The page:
Director: Karthick Naren
With: Dhanush, Malavika Mohanan, Samuthirakani, Smruthi Venkat, Jayaprakash, Ramki
Disney+ Hotstar’s latest offering, Maaran, written and directed by Karthick Naren (Dhuruvangal Pathinaaru), drowns in absurdity. A crazy storyline strives to highlight political corruption tempered by a journalistic investigation by Dhanush’s titular character, Mathimaaran. He fails to convince.
Minutes into the film, Maaran’s father, journalist Sathyamoorthy (Ramki), is slaughtered in the street as he takes his pregnant wife to the hospital. She dies giving birth to a baby girl, who becomes Shwetha (Smruthi Venkat). His older brother, Maaran, is following in his father’s footsteps, fearlessly reporting societal and administrative misdeeds. And things go awry when he exposes a scam involving electronic voting machines – the man behind it being a powerful ex-minister, Pazhani (an efficient Samuthirakani).
Certainly, the plot resonates with the prevailing political climate in which allegations of machine tampering are common. But the script is so poor that the two-hour long film becomes an insufferable watch with even a superficial modicum of authenticity missing.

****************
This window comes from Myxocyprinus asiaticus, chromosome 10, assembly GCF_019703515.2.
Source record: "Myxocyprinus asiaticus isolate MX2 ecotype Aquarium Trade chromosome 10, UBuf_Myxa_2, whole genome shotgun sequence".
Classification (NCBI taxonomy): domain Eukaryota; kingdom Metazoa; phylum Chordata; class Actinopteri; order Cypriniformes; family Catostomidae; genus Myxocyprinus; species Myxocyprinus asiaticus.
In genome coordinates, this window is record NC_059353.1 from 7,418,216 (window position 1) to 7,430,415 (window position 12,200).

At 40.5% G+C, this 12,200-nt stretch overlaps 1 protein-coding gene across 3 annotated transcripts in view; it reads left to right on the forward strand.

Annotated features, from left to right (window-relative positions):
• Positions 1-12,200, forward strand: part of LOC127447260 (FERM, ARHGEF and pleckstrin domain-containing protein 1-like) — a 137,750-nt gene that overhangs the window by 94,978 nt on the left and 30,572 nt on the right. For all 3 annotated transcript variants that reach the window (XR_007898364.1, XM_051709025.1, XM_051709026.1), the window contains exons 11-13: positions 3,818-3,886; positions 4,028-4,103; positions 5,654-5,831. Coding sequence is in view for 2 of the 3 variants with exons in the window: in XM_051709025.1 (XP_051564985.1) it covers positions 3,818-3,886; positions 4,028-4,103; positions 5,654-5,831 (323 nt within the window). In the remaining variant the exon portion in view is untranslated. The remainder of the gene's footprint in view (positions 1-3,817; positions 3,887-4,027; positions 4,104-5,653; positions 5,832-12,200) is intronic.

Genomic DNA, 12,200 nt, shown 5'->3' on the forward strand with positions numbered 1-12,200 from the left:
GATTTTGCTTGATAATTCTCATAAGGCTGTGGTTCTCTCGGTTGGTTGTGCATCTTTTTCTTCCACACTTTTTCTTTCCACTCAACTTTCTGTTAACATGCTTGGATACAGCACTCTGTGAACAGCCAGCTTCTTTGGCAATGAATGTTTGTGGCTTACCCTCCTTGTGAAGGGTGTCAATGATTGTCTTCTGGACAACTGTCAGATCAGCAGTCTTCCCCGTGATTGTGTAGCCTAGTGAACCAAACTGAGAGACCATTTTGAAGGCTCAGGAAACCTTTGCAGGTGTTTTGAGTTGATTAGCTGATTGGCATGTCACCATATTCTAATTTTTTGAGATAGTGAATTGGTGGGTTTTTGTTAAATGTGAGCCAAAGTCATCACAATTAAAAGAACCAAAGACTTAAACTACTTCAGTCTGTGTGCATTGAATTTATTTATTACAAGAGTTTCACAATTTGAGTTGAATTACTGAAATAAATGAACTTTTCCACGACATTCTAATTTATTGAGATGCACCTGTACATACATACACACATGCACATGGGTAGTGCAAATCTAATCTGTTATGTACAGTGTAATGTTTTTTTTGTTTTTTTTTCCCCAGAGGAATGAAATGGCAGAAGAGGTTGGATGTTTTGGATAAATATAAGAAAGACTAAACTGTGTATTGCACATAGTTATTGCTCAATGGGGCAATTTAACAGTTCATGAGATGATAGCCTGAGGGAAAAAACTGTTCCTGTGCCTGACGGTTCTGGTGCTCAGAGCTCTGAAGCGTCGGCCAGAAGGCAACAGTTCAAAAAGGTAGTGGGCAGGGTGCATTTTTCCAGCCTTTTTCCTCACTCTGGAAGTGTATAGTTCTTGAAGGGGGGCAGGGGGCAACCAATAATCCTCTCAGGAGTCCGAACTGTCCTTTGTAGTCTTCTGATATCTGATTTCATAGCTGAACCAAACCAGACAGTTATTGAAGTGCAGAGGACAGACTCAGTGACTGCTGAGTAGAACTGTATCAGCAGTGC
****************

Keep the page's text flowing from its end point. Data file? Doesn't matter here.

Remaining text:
Imagine Maaran walking into a newspaper office – which looks like a fashion studio – for an interview and landing the job in the most illogical way. Is this how media workers are hired? His uncle (Aadukalam Naren) lives in a posh house. No complaints, except that he presses clothes for a living and his mobile unit is stationed outside this fancy building!
Halfway through, the film slips into the thriller genre with Shwetha being kidnapped and burned alive – sending Maaran into a frenzied stupor. In the end, when the revelations come, this sequence would fall flat.
The movie crawls into the same old Maaran slot machine taking on dozens of men single-handedly – that’s when it doesn’t say why the media should strive to be fair, free and without fear. When he’s not in either of those areas, he’s in romantic mode with his office mate, Thara (Malavika Mohanan). Or, we are thrown into the sister-brother bonds of chivalry and protective guardianship. Brother Maaran can’t even imagine his little sister getting married and flying away one day.
All of these have been done to death in Tamil cinema, and here in Naren’s work, they’ve all been programmed to uphold Dhanush as a benefactor, a spotless journalist, and most importantly, a hero who cannot be defeated! Suspension of disbelief? Come on, there’s a line here too.
It’s sad that despite the common notion that Dhanush is a good actor, I’ve yet to see a definitive performance arc in him. Movie after movie, he sports the same looks and expressions – a sort of sad sack figure! Maybe he needs a good director like the ones his father-in-law, Rajinikanth, had early in his career, when he did some memorable stuff. The ones that still strike me today are K. Balachander’s Apoorva Raagangal and Moondru Mudichu. It’s another story that he gave up “acting” for the show later. Or, he could have turned into Amitabh Bachchan of Tamil cinema.
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